Perhaps the most influential event in ediscovery and information governance is Legaltech (otherwise known as Legalweek). Invariably, the most anticipated topics of the year are highlighted, showcased, and analyzed here, with thought leaders and industry observers convening to explore and prepare for the year’s challenges. Again, this year, the prognosticators appear to have predicted the most impactful topics correctly, which was borne out by the in-depth and well attended seminars, keynotes, and discussions on offer.
One of the most significant topics of discussion again this year was Microsoft Office 365. With over 120,000,000 commercial monthly active users and counting[i], Office 365’s flexibility and functionality are reshaping how companies store, manage, and interact with their data. Unsurprisingly, this has substantial implications for policies, procedures, and best practices regarding data portability, retention, analysis, and privacy.
It was clear from the volume and scope of discussions at Legaltech 2018 that the great migration from legacy repositories to Office 365 is well underway. While Office 365 offers users considerable control over the relocation of their data, using that control intelligently is key. A data migration represents an invaluable opportunity to take stock of what data should be relocated, how it should be organized, and what rules should be applied to the data when it is moved.
The axiom “measure twice, cut once” is particularly applicable to an enterprise data migration project. Stakeholders from across the organization, including IT, HR, legal, compliance, data security, operations, and finance must collaborate to identify a process that complies with the various and increasingly complex requirements. The expertise to accomplish this often does not lie within the organization’s core competencies, so selecting a trusted advisor with the needed know-how and resources to assist with the assessment, mitigation, deployment, and training needed for long-term success is critical.
With the EU’s General Data Protection Regulation (GDPR) set to go into effect on May 25, 2018[ii], thought leaders continue to evangelize the importance of conforming business and legal practice to the requirements of one of the most stringent data privacy laws ever implemented.
Legaltech saw no less than twelve presentations addressing data privacy, with four of them specifically focusing on the implications of, and strategies for compliance with, GDPR. Each session was well attended, attesting to the heightened awareness of this regulation, and the desire by counsel and technologists alike to be able to integrate emerging best practices into their operational models.
Participants at Legaltech 2018 took to heart the recurring warning that, although it may be tempting for stateside companies and law firms to discount the importance of a rule promulgated by the EU, they do so at their own hazard. GDPR has global reach, and can impose substantial penalties on any business or professional entity that mishandles data falling under its purview. In short, any data that either resides in the EU or is in certain ways associated with a business or individual who resides in the EU, may be subject to GDPR oversight. It is critical that anyone who even might come into control over data regulated by this rule, understand and ensure compliance with GDPR.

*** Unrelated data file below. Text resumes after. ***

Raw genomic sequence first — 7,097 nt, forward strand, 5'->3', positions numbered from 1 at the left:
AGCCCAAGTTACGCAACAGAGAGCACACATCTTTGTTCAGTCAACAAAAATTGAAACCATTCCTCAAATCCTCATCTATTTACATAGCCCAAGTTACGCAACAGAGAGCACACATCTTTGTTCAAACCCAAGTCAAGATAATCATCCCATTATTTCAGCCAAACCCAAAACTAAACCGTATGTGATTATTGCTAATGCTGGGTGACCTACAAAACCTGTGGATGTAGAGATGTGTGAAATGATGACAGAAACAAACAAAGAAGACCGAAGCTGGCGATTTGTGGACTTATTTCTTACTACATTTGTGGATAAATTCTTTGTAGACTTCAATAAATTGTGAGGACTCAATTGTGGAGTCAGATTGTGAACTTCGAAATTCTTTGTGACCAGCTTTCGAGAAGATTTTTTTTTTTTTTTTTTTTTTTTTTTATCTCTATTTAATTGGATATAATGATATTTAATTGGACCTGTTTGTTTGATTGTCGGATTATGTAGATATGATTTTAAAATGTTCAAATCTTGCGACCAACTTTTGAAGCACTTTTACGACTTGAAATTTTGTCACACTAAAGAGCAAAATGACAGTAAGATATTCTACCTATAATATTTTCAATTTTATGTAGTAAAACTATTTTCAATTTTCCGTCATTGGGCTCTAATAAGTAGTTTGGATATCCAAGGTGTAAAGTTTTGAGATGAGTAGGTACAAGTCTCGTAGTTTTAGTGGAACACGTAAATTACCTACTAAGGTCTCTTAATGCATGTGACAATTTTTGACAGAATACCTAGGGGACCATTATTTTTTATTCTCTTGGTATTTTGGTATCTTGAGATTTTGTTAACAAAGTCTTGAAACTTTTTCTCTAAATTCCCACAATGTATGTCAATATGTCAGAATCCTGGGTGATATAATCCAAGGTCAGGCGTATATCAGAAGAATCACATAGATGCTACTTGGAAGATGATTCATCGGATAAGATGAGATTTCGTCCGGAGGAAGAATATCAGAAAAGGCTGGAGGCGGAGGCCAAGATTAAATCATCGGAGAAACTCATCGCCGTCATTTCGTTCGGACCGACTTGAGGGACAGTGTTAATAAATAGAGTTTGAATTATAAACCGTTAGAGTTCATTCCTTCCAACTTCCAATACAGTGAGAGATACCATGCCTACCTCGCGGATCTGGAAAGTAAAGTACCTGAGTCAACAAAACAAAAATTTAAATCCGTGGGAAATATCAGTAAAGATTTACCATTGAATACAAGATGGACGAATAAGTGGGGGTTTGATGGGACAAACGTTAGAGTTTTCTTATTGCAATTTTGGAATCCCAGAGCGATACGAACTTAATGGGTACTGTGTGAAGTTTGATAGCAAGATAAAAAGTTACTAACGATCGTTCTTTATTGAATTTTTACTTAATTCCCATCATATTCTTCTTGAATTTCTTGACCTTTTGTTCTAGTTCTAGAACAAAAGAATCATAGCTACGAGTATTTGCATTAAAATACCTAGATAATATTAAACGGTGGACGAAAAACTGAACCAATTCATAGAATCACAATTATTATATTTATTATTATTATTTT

Another topic of significant interest at Legaltech 2018 was the rapid emergence of analytics and artificial intelligence. Technology-driven solutions have become increasingly prominent in data analysis and ediscovery due to advances in machine learning as well as improved acceptance of, and even a growing appetite for, the immediate, accurate, and intuitive functionality available in an ever-increasing number of off-the-shelf applications available to practitioners.
Multiple keynotes and panel discussions explored the coming age of artificial intelligence, and what it will mean for the industry. Undoubtedly, machine learning is quickly surpassing both the speed and insightfulness of humans. Machines are already capable of working alongside humans in real time, learning how humans correlate data patterns, anticipating the relationships within data that humans find meaningful, and making on-the-fly suggestions and improvements to search methodologies. Humans can formulate and validate theories, and more rapidly and efficiently apply that learning to the matter at hand.[iii]
It is understandable then, that users will want to leverage this kind of processing power to achieve ever-faster understanding of their data. As this becomes possible, they will become increasingly expectant of more immediate analysis of ever larger data sets. This feedback loop will only serve to accelerate the innovations and availability of more powerful, more intuitive, and more integrated artificial intelligence.
From the technology of data storage, integration, and accessibility, to the privacy implications associated with technologically managed data, and the rise of still more technology that learns and analyzes that data better and faster than ever before. Perhaps never more so has the “tech” in Legaltech been so apparent than it was at Legaltech 2018.
If you have any questions, or would like to further discuss these trends and how they may impact you, please feel free to contact me at firstname.lastname@example.org.
[i] Foley, Mary Jo. “Microsoft Office 365 Now Hass 120 Million Business Users”. ZDNet. Web. 26 Oct. 2017.
[iii] Josh Becker, Patrick Fuller, Sr., Scott Reents. “Legalweek Keynote – Fireside Chat on Legal Analytics and the Future of Data Driven Law” Legaltech 2018. New York, New York. 31 Jan. 2018. Lecture.